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dangerous period of youth, and in the hazardous fituations in which I fometimes found myself, among ftrangers, and at a diftance from the eye and admonitions of my father. I may fay voluntary, because the errors into which I had fallen, had been in a manner the forced refult either of my own inexperience, or the difhonefty of others. Thus, before I entered on my new career, I had imbibed folid principles, and a character of probity. I knew their value; and I made a folemn engagement with myfelf never to depart from them.

I had not long returned from Burlington before our printing materials arrived from London. I fettled my accounts with Keimer, and quitted him, with his own confent, before he had any knowledge of our plan. We found a house to let near the market. We took it; and to render the rent lefs burthenfome (it was then twenty-four pounds a-year, but I have fince known it to let for seventy), we admitted Thomas Godfrey, a glazier, with his family, who eafed us of a confiderable part of it; and with him we agreed to board.

We had no fooner unpacked our letters, and put our press in order, than a perfon of my acquaintance, George House, brought us a countryman, whom he had met in the ftreets enquiring for a printer. Our moncy was almost exhaufted by the number of things we had been obliged to procure. The five fhillings we received from this countryman, the firft fruit of our earnings, coming fo feasonably, gave me more pleasure than any fum I have fince gained; and the recollection of the gratitude I felt on this ocafion to George Houfe, has rendered me often more difpofed, than perhaps I fhould otherwife have been, to encourage young beginners in trade.


There are in every country morofe beings, who are always prognofticating ruin. There was one of this ftamp at Philadelphia. He was a man of fortune, declined in years, had an air of wisdom, and a very grave manner of speaking. His name was Samuel Mickle. I knew him not; but he stopped one day at my door, and asked me if I was the young man who had lately opened a new printing-house. Upon my answering in the affirmative, he faid that he was very forry for me, as it was an extenfive undertaking, and the money that had been laid out upon it would be loft, Philadelphia being a place falling into decay; its inhabitants having all, or nearly all of them, been obliged to call together their creditors. That he knew, from undoubted fact, the circumftances which might lead us to fuppofe the contrary, fuch as new buildings, and the advanced price of rent, to be deceitful appearances, which in reality contributed to haften the general ruin; and he gave me fo long a detail of misfortunes, actually exifting, or which were foon to take place, that he left me almoft in a state of defpair. Had I known this man before I entered into trade, I fhould doubtlefs never have ventured. He continued however to live in this place of decay, and to declaim in the fame style, refufing for many years to buy a house, because all was going to wreck; and in the end I had the fatisfaction to fee him five times as much for one as it would have coft him had he purchafed it when he firft began his lamentations.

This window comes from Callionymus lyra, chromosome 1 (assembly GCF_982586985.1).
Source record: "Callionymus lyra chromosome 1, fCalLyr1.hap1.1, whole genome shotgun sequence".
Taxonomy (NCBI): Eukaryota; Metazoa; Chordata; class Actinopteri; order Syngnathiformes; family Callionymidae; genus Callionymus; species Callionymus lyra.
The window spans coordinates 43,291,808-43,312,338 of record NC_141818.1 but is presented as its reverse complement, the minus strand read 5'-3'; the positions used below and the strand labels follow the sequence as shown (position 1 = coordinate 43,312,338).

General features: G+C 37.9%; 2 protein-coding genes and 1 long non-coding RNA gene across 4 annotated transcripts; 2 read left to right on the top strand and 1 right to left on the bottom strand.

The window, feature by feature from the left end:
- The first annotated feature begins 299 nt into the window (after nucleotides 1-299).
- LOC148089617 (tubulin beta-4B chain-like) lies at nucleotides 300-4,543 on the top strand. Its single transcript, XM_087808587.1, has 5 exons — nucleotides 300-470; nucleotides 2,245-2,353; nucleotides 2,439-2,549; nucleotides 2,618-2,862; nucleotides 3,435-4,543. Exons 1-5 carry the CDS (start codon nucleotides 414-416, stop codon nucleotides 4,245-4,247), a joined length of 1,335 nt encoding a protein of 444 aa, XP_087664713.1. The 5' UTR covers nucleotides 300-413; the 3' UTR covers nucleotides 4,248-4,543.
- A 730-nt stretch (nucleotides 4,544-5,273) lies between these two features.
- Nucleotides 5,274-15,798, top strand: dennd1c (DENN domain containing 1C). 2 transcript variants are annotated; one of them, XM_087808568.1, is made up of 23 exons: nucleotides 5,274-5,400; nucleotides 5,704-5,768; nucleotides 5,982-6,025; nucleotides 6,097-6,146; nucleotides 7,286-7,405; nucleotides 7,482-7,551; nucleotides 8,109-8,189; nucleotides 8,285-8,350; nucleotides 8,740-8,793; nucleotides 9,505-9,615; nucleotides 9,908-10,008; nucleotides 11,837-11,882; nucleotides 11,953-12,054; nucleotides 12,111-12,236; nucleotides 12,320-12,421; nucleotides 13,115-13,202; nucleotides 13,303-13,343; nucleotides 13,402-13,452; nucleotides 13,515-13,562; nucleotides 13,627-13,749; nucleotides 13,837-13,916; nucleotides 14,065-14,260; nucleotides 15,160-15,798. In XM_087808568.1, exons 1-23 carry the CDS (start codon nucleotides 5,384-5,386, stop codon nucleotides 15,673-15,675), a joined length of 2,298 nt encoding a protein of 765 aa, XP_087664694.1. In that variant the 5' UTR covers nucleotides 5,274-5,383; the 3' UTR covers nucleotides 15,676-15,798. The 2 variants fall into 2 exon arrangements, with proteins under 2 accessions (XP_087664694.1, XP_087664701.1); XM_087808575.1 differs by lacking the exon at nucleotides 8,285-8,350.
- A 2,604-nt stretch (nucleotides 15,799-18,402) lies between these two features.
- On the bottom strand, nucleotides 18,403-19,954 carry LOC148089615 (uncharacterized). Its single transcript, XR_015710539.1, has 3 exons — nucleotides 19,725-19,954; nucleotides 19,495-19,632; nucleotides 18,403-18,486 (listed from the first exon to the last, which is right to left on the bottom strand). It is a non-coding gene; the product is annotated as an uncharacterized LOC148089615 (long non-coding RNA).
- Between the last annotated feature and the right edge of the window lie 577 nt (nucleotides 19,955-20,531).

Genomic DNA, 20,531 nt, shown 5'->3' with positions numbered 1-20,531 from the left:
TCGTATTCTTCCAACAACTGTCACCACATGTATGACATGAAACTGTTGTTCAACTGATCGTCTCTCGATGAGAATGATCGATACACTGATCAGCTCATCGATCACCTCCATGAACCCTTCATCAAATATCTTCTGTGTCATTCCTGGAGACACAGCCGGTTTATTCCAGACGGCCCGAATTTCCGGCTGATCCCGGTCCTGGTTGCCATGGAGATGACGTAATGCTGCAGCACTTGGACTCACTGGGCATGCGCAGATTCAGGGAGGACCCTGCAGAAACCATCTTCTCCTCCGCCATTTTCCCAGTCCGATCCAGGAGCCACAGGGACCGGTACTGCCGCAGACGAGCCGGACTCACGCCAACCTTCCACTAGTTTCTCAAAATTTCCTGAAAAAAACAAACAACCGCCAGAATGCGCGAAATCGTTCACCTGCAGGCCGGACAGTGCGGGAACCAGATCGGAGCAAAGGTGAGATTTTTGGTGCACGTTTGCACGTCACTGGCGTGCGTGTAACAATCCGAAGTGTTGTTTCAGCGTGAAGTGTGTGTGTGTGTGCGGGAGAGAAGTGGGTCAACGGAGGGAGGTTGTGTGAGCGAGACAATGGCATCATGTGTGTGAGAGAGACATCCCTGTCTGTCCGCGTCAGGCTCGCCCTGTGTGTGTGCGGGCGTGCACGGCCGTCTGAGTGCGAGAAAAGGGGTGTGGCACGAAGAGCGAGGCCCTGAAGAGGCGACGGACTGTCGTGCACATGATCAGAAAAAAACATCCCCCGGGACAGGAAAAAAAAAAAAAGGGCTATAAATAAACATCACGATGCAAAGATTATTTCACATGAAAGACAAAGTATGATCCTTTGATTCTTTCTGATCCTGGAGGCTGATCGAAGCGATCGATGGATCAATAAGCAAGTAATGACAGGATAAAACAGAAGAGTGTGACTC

I ought to have related, that, during the autumn of the preceding year, I had united the majority of well-informed perfons of my acquaintance into a club, which we called by the name of the Junto, and the object of which was to improve our understanding. We met every Friday even

ing. The regulations I drew up, obliged every member to propofe, in his turn, one or more queftions upon fome point of morality, politics or philofophy, which were to be difcuffed by the fociety; and to read, once in three months, an effay of his own compofition, on whatever subject he pleafed. Our debates were under the direction of a prefident, and were to be dictated only by a fincere defire of truth; the pleasure of difputing, and the vanity of triumph having no fhare in the business; and in order to prevent undue warmth, every expreffion which implied obftinate adhe rence to an opinion, and all direct contradiction, were prohibited, under fmall pecuniary penalties.

The first members of our club were Jofeph Breintal, whofe occupation was that of a scrivener. He was a middle-aged man, of a good natural difpofition, ftrongly attached to his friends, a great lover of poetry, reading every thing that came in his way, and writing tolerably well, ingenious in many little trifles, and of an agreeable converfation.